I can’t remember why, but at the beginning of the playoffs, I was about to draft Atlanta for our newsroom’s Super Bowl pool but stopped myself and picked San Francisco instead.
Once the 49ers came back to beat Atlanta and Baltimore upset New England, I thought to myself, “Man, you really nailed it with whatever that thing was you were thinking.”
Surely, San Francisco would cruise to victory! I began making plans for approaching windfall.
You see, the Super Bowl means more to me than just football or commercials or getting drunk on a Sunday. It’s also about camaraderie. It’s about celebrating an American institution. Mainly, though, it’s about gambling.
In my case, however, "gambling" didn't seem like the appropriate term this year. When you’ve got a sure thing, it’s more like investing (by the way: if Mitt Romney had responded to criticism over his $10,000 bet with that line, he probably would have won the election).
Of course, Colin Kaepernick knew the importance of that final set of downs inside Baltimore’s five yard line. Maybe he simply buckled under the pressure, knowing how closely gamblers around the world were watching that series. I assume the gambling community was at the top of his mind at the time.
It’s not Kaepernick’s fault, though. Baltimore should never have been in position to win the championship. The Ravens, for crying out loud, were only 10-6. They even lost to the Bengals! The Bengals!
After Sunday night's tragic end to the season, I propose the following rule change:
If you can't beat Cincinnati in the regular season, you should be disqualified from participating in the Super Bowl.
This requirement would be named the Ickey Woods Rule.
Before everyone in Ohio sends me an angry email, let me point out that I grew up in Dayton. I have nothing but respect for the state of Ohio and beloved TCU alumnus Andy Dalton. But listen, let's be honest with ourselves: the NFL loses integrity by letting just anyone advance to its championship, even a team that only managed to split its season-series with Cincinnati.
Consider the way our nation's other most notable institutions protect their credibility:
- Non-Catholics are not allowed to participate in the Eucharist
- Most states do not allow convicted felons to participate in elections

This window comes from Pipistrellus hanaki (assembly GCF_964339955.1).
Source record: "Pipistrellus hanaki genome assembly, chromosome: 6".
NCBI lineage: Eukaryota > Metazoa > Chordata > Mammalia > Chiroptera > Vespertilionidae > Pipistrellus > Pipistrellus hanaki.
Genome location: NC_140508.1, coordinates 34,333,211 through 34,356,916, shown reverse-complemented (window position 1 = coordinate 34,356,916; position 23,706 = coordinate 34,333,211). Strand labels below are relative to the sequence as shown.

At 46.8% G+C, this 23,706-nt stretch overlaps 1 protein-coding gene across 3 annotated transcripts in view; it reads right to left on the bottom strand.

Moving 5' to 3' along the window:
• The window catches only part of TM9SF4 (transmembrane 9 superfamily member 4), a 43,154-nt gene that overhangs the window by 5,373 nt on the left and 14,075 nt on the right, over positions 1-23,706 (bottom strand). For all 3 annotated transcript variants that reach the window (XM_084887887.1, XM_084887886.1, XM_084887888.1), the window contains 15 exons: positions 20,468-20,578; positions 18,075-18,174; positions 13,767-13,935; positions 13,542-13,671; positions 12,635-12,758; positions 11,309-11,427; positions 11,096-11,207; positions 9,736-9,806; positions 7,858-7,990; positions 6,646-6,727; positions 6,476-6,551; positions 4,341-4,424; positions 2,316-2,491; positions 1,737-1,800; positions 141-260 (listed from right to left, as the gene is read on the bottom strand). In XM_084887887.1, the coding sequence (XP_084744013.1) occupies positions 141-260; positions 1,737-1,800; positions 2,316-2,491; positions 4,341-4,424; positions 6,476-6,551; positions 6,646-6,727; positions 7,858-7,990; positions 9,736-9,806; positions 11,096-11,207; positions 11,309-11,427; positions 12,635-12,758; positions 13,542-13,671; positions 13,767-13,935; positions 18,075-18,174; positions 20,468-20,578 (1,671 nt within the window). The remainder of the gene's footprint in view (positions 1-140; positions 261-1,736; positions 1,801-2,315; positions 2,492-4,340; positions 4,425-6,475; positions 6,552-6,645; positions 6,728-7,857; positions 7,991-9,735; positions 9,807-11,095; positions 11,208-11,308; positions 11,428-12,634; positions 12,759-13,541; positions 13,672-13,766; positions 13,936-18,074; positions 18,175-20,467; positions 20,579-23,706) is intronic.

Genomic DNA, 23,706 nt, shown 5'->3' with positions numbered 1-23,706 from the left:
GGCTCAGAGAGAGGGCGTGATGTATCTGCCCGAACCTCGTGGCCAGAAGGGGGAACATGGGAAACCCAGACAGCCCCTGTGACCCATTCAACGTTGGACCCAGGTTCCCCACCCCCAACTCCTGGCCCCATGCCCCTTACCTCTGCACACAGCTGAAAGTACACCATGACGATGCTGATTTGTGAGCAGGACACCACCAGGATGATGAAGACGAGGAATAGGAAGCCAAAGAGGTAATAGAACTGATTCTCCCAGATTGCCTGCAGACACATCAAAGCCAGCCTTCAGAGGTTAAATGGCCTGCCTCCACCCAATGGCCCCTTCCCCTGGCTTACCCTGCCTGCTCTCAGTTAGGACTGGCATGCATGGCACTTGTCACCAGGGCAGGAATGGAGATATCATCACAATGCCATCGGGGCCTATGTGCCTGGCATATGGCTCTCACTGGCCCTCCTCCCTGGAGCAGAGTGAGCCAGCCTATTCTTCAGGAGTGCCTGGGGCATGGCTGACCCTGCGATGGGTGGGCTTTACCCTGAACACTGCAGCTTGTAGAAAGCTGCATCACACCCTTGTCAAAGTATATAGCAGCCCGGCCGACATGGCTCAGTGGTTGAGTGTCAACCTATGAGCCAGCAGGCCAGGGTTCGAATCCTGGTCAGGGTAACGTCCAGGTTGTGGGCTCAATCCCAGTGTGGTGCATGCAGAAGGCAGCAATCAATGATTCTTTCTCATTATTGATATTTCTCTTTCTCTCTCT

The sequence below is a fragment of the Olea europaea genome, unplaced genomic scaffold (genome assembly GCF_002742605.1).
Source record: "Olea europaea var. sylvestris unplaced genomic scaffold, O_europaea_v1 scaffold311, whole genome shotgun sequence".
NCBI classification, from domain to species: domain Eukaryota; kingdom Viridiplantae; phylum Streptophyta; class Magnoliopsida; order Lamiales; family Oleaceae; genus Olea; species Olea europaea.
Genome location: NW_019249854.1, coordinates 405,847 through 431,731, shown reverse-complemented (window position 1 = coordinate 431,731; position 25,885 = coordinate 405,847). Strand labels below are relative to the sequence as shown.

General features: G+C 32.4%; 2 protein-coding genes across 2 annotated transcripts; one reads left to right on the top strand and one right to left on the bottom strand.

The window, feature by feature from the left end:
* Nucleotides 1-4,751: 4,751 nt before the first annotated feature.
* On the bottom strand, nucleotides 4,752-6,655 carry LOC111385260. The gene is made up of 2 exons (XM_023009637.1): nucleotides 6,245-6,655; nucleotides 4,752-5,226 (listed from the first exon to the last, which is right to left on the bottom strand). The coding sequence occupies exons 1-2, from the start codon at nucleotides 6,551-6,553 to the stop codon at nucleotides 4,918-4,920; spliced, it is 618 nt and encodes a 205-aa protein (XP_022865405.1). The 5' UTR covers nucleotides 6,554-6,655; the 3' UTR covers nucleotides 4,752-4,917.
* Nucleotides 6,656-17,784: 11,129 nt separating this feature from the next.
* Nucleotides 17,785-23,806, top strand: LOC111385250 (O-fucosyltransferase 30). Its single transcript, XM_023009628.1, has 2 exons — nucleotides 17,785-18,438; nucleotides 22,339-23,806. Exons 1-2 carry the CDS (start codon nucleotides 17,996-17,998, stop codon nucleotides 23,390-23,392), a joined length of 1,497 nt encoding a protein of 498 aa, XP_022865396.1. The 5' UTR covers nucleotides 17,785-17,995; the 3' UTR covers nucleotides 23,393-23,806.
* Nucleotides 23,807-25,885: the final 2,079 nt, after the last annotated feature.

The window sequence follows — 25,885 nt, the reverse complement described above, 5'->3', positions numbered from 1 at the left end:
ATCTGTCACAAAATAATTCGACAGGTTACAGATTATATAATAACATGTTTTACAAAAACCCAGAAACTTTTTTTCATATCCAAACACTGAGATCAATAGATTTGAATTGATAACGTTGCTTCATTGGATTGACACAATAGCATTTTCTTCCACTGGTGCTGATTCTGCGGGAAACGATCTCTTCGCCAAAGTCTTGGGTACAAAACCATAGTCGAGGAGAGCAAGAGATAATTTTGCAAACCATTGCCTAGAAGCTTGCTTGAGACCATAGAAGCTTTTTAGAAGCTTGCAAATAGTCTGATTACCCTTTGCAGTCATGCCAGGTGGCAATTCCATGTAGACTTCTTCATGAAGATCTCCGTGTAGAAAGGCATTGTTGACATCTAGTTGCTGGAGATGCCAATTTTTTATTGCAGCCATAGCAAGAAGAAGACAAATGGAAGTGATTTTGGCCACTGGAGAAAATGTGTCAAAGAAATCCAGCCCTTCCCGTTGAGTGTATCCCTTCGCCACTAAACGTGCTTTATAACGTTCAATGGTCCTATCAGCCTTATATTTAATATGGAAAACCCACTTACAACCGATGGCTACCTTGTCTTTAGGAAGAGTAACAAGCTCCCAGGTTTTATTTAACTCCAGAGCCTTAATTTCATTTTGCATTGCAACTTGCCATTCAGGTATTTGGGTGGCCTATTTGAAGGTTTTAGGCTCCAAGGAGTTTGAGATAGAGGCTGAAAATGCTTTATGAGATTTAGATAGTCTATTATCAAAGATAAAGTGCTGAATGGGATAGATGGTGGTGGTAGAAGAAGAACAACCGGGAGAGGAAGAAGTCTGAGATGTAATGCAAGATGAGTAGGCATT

- The Constitution does not allow the judicial branch of government to participate in the enforcement of its legal interpretations
And nor should teams that lose to Cincinnati be permitted to participate in the Super Bowl.
After several hours of painstaking research on company time, I discovered that prior to Sunday night's game, Super Bowl winners were a stunning 25-4 against Cincinnati during the regular season. Only the 2005 Steelers, 2001 Patriots, 1979 Steelers and 1969 Chiefs had lost to Cincinnati before going on to win the championship.
I'm not advocating that this rule change be retroactive, although I would, as the commissioner of the NFL, entertain the notion of forcing the 1979 Pittsburgh Steelers to vacate their championship on the grounds they lost to Cincinnatiand needed overtime to beat the Cleveland Browns. I think we can all agree those combined actions are especially heinous.
In fact, Super Bowl champions fare even better against Cleveland than they do against Cincinnati, with a pristine 26-1 record against the Browns (Ironically, the only blemish comes from the San Francisco 49ers back in 1981).
A rule against losing to Cleveland is unnecessary. The Browns seem more like loveable losers. It's adorable when they achieve something, no matter how modest ("Five wins this year! Headed in the right direction!" one of my facebook friends confidently declared last month).
The Bengals are an organization that is just competent enough to cause problems, similar to the Miami Marlins.
Instead of a punitive punishment, the time has come to adopt the Ickey Woods Rule. At the very least, the NFL should make fans aware of the remarkably long odds of a team losing to Cincinnati or Cleveland in the regular season and then winning the Super Bowl so they can adjust their betting strategies accordingly.
It wouldn’t have helped this year, but it’s the right thing to do.